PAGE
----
Everything has a price including peace. And, if the Building Bridges Initiative (BBI) will break Kenya’s sequence of post-election violence and restore sanity then it is worth it. These are the sentiments of Government Spokesman Col rtd Cyrus Oguna, as he addressed the press in Nairobi on Tuesday morning.
Oguna urged Kenyans to read the BBI document and make an informed decision based on their own conscience and not rhetorics fed by political leaders.
“We’ve been experiencing cyclic bouts of violence after elections. The idea of the BBI is a momentous initiative by the government... we urge every Kenyan to get the BBI report and read it before making an informed decision,” he said, as he proceeded to add, “Let’s not be swayed by noise in the system…there will always be noise within the system.”
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The government official argued that the huge price tag attached to the exercise would mean nothing disastrous if Kenyans are assured of reaping fruits of peace.
“Let’s be contextual and visionary in our thinking. If this can bring us peace so that Wanjiku can vote and go back to her home, then let’s support this thing.
Everything that happens has a cost to it. And if this BBI will give us peace then whatever is said in terms of cost implication is a price that we have to pay for the peace. Even peace has a cost.,” he said.
He gave an example that the process was similar to a case where the country could decide to spend Sh1 billion to save Sh100 billion in the long-run.
Questions over the projected cost of holding a referendum have been up for discussions, with critics of the process viewing it as a waste of time and money.
In particular, Deputy President William Ruto and his allies have been averse to conducting a referendum saying the country has a lot on the plate to deal with, including the Covid-19 pandemic.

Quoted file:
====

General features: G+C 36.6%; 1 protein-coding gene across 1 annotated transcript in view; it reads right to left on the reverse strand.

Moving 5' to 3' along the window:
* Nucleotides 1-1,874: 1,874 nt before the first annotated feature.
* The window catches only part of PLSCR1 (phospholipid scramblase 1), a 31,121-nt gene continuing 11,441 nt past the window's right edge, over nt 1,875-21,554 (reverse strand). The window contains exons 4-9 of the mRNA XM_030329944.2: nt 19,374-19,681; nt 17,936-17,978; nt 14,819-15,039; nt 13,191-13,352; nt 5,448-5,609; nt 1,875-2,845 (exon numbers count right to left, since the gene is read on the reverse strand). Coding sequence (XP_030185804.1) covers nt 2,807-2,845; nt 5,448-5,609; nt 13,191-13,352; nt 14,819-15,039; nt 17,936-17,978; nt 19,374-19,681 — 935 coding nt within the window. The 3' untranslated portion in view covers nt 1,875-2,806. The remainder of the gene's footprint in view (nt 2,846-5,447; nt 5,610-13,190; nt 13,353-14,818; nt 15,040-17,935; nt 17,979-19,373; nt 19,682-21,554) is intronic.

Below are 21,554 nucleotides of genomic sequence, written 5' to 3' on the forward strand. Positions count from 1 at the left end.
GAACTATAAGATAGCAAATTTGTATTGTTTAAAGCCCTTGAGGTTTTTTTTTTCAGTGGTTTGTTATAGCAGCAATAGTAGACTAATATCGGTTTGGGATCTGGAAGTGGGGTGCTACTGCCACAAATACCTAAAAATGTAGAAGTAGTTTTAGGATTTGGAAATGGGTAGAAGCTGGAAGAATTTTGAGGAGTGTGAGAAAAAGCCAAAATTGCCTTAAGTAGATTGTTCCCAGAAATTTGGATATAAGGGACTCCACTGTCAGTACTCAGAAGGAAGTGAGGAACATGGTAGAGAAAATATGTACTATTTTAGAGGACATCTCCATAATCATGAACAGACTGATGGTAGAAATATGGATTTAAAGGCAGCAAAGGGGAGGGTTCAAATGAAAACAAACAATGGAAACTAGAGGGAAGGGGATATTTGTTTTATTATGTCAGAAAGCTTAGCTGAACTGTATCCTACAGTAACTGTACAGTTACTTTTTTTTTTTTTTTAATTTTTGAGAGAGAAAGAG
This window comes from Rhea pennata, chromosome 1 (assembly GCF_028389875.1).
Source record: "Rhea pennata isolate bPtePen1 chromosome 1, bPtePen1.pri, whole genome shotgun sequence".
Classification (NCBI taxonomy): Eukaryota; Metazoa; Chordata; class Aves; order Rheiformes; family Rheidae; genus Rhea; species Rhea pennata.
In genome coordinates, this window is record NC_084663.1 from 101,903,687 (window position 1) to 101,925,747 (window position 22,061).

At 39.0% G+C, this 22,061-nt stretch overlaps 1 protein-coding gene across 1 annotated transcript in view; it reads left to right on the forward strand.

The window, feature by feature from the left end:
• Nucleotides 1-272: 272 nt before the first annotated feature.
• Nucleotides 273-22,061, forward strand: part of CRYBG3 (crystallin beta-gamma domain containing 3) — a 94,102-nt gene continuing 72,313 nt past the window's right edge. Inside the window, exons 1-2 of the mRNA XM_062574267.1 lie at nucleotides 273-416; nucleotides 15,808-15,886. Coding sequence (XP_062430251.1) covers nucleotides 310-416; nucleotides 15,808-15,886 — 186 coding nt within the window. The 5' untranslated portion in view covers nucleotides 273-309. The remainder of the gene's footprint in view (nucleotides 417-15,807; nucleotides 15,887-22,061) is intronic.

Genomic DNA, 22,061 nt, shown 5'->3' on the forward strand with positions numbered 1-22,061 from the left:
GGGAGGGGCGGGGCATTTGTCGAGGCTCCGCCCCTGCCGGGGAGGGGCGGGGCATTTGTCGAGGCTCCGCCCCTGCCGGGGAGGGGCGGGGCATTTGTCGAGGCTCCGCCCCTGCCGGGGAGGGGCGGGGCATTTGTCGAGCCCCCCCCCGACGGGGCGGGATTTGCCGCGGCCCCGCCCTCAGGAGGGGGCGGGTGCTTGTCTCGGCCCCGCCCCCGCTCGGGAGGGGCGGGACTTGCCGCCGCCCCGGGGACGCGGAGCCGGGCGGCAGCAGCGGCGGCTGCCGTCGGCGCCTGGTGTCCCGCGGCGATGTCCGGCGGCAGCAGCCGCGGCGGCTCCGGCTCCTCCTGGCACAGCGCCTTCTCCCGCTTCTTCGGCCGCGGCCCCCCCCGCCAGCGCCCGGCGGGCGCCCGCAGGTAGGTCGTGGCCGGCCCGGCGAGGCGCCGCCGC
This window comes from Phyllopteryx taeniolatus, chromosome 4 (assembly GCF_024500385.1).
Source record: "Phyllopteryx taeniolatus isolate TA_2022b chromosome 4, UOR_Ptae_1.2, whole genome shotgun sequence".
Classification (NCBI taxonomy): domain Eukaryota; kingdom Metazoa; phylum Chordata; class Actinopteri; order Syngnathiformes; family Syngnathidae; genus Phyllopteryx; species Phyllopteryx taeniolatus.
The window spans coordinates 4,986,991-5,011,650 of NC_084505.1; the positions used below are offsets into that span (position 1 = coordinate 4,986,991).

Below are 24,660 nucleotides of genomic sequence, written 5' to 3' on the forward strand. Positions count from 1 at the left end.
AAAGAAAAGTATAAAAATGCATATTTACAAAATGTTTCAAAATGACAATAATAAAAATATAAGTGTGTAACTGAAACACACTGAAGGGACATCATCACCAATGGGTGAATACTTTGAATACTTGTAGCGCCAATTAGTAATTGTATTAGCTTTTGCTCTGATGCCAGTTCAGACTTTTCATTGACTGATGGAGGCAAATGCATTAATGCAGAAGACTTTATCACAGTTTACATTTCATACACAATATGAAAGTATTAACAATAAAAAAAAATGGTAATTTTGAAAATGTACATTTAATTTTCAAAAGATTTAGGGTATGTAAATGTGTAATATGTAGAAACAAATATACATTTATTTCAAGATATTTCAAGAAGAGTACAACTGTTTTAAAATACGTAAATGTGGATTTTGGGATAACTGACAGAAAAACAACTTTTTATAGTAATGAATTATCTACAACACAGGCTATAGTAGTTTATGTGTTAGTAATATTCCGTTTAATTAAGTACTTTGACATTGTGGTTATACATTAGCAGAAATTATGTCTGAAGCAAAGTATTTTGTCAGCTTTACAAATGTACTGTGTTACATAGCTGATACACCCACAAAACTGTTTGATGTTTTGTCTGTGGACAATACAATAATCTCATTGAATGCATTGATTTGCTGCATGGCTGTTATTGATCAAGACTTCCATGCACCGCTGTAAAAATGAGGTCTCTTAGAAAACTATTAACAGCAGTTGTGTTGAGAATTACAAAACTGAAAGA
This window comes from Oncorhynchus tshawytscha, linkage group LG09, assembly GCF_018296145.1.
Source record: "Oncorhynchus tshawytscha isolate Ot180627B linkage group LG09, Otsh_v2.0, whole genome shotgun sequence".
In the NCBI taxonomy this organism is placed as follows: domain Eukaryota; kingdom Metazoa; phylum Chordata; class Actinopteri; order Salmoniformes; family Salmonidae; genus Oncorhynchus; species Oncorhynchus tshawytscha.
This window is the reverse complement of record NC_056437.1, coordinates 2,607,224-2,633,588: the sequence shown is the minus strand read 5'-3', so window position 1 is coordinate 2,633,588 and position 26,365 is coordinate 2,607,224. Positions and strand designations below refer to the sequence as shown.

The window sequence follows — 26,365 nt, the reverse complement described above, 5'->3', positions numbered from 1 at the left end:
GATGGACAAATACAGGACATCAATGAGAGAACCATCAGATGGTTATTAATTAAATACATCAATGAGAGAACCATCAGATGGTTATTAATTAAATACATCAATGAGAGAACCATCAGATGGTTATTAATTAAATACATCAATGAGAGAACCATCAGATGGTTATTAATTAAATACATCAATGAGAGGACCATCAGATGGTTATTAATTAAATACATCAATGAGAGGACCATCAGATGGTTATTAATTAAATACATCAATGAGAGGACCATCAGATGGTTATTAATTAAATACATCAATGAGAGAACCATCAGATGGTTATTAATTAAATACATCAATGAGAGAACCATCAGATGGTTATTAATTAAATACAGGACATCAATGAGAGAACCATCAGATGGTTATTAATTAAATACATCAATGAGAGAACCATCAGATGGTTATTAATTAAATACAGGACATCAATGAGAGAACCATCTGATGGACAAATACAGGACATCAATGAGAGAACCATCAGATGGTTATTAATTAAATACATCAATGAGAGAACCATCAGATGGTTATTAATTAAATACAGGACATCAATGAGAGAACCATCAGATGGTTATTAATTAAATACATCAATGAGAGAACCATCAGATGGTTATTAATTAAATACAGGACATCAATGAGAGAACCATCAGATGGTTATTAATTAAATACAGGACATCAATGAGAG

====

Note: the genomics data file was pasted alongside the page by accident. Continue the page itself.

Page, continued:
Ruto, who has been championing for a non-contested plebiscite, changed tact and has been vocal in calling for multiple-choice questions in the referendum, as well as fronting the idea of holding a referendum concurrently with the 2022 General Election.
“It is our submission that we hold the proposed referendum in 2022 together with the General Election. This will save costs and re-direct the limited resources at our disposal to mitigating the effects the Covid-19 pandemic,” the DP tweeted on December 2.
Politics in BBI
But days later, ODM leader Raila Odinga accused the DP of lacking the boldness to oppose the document saying his suggestions were impractical.
“Having six ballot papers is already a challenge to some Kenyans. Adding another one will be a major challenge for them,” he said during his visit to Kisumu on December 8.
“We already have voters who need help during the process. If you were to ask them questions, you will be subjecting them to an examination and that is not possible.”
Speaking during the launch of the Kenya Constitution of Kenya (Amendment) Bill, 2020 at the Kenyatta International Convention Centre in Nairobi, President Uhuru Kenyatta persuaded the dissenters on the BBI to drop their hardline stands. According to the President, the initiative does not seek to change the constitution but just to amend a few areas in a progressive move.
“The need to change our Constitution has been with us for some time. We need to strengthen the 2010 Constitution together. We are only amending it, not changing it. The first of many to come over time as Kenyans change and evolve,” he said. He explained that the BBI would bring peace by dealing with the waves of violence which emerge after every poll.
Last week, on December 11, IEBC confirmed receiving 4.4 million signatures from the BBI secretariat but maintained that the verification would only begin upon receiving funds from the treasury.
“We have put in place all the measures, including a committee to oversee the process. Once the National Treasury allocates us cash, we will begin the signature verification,” said IEBC Chairman Wafula Chebukati.